Thoughts and musings on faith and our mighty God!

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Lent and Ashes

Reading: Psalm 51: 1-17

Lent begins today on Ash Wednesday.  We mirror Jesus’ forty days in the wilderness with a season in which we too prepare ourselves and look forward to Easter, when we celebrate our risen Lord.  On this Lenten journey we pray, study, meditate, fast, and repent as means of preparation.  We begin this journey with ashes.  As we repent and work to mirror Jesus, we must work to prune away all that is impure and force certain parts of ourselves to die.  The mark of the cross on our foreheads reminds us that we belong to Jesus.  The one we seek to follow and emulate walks with us.  As we undertake this Lenten journey, we know that we do not walk alone.

Psalm 51, the Ash Wednesday choice forever, opens with, “Have mercy on me, O God, according to your unfailing love”.  Verse three reminds us, “My sin is always before me”.  We live each and every day with this reality.  We are always in a battle with temptation and sin; Satan remains vigilant, always seeking to derail us, to draw us away from God.  We seek and desperately need God’s mercy because we fail.  We are assured of God’s unfailing love.  This is a beautiful thing.  In verse ten we read, “Create in me a pure heart, O God, and renew a steadfast spirit within me”.  These words will be said often tonight.  This is our goal in this life – to live with a pure heart.  Creating a pure heart is the focus of our Lenten journey.  May we use verse ten often as a prayer to God in this holy season of Lent.

Lent is certainly a time to look inward and to prepare for the risen Christ.  But we must also look outward.  We do not live in a vacuum.  We live as a part of humanity.  As such, we are all connected together.  Verse thirteen reads, “then I will teach transgressors your ways and sinners will turn back to you”.  We are called as Christians to shine the light of Jesus out into the world.  Many are broken and hurting.  Each needs to experience God’s unlimited mercy, unfailing love, and endless forgiveness.  As we journey through Lent, preparing ourselves, may we also help others on their journey, bringing friends and strangers alike to the cross so that they too can know our risen Savior.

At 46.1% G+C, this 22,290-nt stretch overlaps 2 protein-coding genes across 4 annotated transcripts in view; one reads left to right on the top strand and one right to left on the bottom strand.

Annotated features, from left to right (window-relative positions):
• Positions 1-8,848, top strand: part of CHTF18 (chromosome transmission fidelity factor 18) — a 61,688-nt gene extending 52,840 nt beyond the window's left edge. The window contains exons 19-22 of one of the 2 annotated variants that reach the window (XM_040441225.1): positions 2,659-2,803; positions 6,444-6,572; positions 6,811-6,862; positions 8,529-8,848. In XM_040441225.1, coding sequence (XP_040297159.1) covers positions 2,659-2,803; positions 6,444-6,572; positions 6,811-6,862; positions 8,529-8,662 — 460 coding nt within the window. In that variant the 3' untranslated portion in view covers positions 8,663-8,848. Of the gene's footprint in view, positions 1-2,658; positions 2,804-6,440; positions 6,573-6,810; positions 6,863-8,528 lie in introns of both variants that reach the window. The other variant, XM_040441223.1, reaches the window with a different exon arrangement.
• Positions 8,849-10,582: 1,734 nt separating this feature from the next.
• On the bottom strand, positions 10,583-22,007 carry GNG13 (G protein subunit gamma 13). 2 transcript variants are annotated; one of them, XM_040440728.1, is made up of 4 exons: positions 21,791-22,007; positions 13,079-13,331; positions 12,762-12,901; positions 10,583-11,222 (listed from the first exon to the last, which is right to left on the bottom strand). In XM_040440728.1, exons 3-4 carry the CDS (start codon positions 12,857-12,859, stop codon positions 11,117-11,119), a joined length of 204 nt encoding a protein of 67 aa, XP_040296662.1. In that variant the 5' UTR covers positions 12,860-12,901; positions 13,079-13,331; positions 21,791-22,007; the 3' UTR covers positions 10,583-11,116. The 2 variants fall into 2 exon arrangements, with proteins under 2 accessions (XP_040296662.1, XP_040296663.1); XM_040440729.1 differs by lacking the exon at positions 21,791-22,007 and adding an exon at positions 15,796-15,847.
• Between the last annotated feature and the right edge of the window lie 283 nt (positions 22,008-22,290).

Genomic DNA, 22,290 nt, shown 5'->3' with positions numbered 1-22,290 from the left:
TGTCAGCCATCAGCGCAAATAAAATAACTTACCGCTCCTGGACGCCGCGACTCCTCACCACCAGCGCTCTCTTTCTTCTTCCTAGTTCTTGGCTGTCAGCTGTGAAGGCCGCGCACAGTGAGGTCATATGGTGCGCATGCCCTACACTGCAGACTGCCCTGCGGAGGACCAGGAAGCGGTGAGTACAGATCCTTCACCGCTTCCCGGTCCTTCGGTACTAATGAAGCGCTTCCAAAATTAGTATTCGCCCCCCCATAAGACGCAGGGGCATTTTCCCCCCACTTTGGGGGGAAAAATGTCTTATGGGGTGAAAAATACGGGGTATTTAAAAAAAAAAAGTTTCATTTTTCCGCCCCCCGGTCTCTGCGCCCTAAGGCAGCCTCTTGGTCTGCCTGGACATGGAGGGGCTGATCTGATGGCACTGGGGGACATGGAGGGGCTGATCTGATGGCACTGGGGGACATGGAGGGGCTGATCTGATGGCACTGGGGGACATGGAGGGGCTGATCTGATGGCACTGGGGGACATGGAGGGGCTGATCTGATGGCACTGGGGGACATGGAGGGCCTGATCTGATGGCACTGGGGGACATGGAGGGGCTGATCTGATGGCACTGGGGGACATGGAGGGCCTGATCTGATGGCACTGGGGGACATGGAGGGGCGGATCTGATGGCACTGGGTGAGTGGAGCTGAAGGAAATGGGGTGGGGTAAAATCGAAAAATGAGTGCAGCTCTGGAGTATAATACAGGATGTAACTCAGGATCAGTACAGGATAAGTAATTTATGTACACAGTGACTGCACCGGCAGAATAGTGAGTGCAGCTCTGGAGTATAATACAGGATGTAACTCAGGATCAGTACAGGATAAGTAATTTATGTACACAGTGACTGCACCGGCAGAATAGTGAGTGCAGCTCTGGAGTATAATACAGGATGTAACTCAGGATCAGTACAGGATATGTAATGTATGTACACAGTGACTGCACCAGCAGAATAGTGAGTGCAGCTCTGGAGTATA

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The Story for All

Paul reminds the Ephesians of life before Christ.  He reminds them how they used to be strangers or aliens, of how they were excluded, and of how they were not good enough to be a part of the family of God.  He does this to elevate their joy over Christ’s reconciling work on the cross.  Through the cross Christ broke down all barriers and gave all access to God.

At times people still feel excluded from God.  At times the things I do create space between God and I.  My sin creates separation.  But through His blood I find grace and mercy and reconciliation.  Then I am restored to the family of God.  I regret where I was but rejoice over finding my place again in the family of God.

This story Paul tells the Ephesians (and us) is a story many need to hear today.  Lots of people think they are not good enough, not worthy enough.  Some think their stains are too dark to ever be washed clean.  Others keep a distance because they fear they will fail because the demons they wrestle with are strong and usually win.  The story for all of these and more is the same story for us.

For all of us, this is a journey. It does not matter where you start, it only matters that you start.  For all of us, we will stumble.  This does not matter either because Christ is always there, extending a hand and welcoming us back through His blood.  Christ calls us all.  As followers we have heard the Word.  It is our call to share this good news with the least and the lost so that all can make their claim in the family of God.

Scripture reference: Ephesians 2: 11-22